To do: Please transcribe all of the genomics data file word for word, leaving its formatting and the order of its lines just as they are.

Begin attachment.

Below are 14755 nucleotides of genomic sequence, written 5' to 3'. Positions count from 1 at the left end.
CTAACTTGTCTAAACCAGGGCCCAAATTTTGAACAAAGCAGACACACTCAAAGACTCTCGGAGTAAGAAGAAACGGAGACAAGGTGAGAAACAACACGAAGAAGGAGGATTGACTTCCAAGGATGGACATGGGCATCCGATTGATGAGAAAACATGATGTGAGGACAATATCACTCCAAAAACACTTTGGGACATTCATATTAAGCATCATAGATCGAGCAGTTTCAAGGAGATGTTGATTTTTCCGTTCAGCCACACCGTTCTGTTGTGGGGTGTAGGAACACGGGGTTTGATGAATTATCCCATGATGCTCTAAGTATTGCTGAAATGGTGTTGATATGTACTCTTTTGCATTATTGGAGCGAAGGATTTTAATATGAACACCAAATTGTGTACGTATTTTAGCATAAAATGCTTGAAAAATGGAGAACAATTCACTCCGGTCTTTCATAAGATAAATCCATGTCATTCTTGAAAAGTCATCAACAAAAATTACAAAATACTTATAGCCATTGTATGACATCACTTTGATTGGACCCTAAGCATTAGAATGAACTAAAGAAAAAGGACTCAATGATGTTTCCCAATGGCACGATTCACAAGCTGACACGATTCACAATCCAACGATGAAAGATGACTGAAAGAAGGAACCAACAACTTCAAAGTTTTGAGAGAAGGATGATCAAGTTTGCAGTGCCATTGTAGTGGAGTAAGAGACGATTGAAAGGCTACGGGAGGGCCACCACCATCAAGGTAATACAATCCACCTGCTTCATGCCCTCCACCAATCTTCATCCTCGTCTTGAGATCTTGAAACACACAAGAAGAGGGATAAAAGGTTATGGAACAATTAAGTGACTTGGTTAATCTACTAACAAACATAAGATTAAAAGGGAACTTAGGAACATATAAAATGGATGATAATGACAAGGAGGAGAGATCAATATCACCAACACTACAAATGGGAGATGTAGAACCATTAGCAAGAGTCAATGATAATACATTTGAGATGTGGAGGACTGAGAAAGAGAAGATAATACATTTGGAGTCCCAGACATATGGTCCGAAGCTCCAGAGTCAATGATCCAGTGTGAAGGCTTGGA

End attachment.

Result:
Below are 14755 nucleotides of genomic sequence, written 5' to 3'. Positions count from 1 at the left end.
CTAACTTGTCTAAACCAGGGCCCAAATTTTGAACAAAGCAGACACACTCAAAGACTCTCGGAGTAAGAAGAAACGGAGACAAGGTGAGAAACAACACGAAGAAGGAGGATTGACTTCCAAGGATGGACATGGGCATCCGATTGATGAGAAAACATGATGTGAGGACAATATCACTCCAAAAACACTTTGGGACATTCATATTAAGCATCATAGATCGAGCAGTTTCAAGGAGATGTTGATTTTTCCGTTCAGCCACACCGTTCTGTTGTGGGGTGTAGGAACACGGGGTTTGATGAATTATCCCATGATGCTCTAAGTATTGCTGAAATGGTGTTGATATGTACTCTTTTGCATTATTGGAGCGAAGGATTTTAATATGAACACCAAATTGTGTACGTATTTTAGCATAAAATGCTTGAAAAATGGAGAACAATTCACTCCGGTCTTTCATAAGATAAATCCATGTCATTCTTGAAAAGTCATCAACAAAAATTACAAAATACTTATAGCCATTGTATGACATCACTTTGATTGGACCCTAAGCATTAGAATGAACTAAAGAAAAAGGACTCAATGATGTTTCCCAATGGCACGATTCACAAGCTGACACGATTCACAATCCAACGATGAAAGATGACTGAAAGAAGGAACCAACAACTTCAAAGTTTTGAGAGAAGGATGATCAAGTTTGCAGTGCCATTGTAGTGGAGTAAGAGACGATTGAAAGGCTACGGGAGGGCCACCACCATCAAGGTAATACAATCCACCTGCTTCATGCCCTCCACCAATCTTCATCCTCGTCTTGAGATCTTGAAACACACAAGAAGAGGGATAAAAGGTTATGGAACAATTAAGTGACTTGGTTAATCTACTAACAAACATAAGATTAAAAGGGAACTTAGGAACATATAAAATGGATGATAATGACAAGGAGGAGAGATCAATATCACCAACACTACAAATGGGAGATGTAGAACCATTAGCAAGAGTCAATGATAATACATTTGAGATGTGGAGGACTGAGAAAGAGAAGATAATACATTTGGAGTCCCAGACATATGGTCCGAAGCTCCAGAGTCAATGATCCAGTGTGAAGGCTTGGA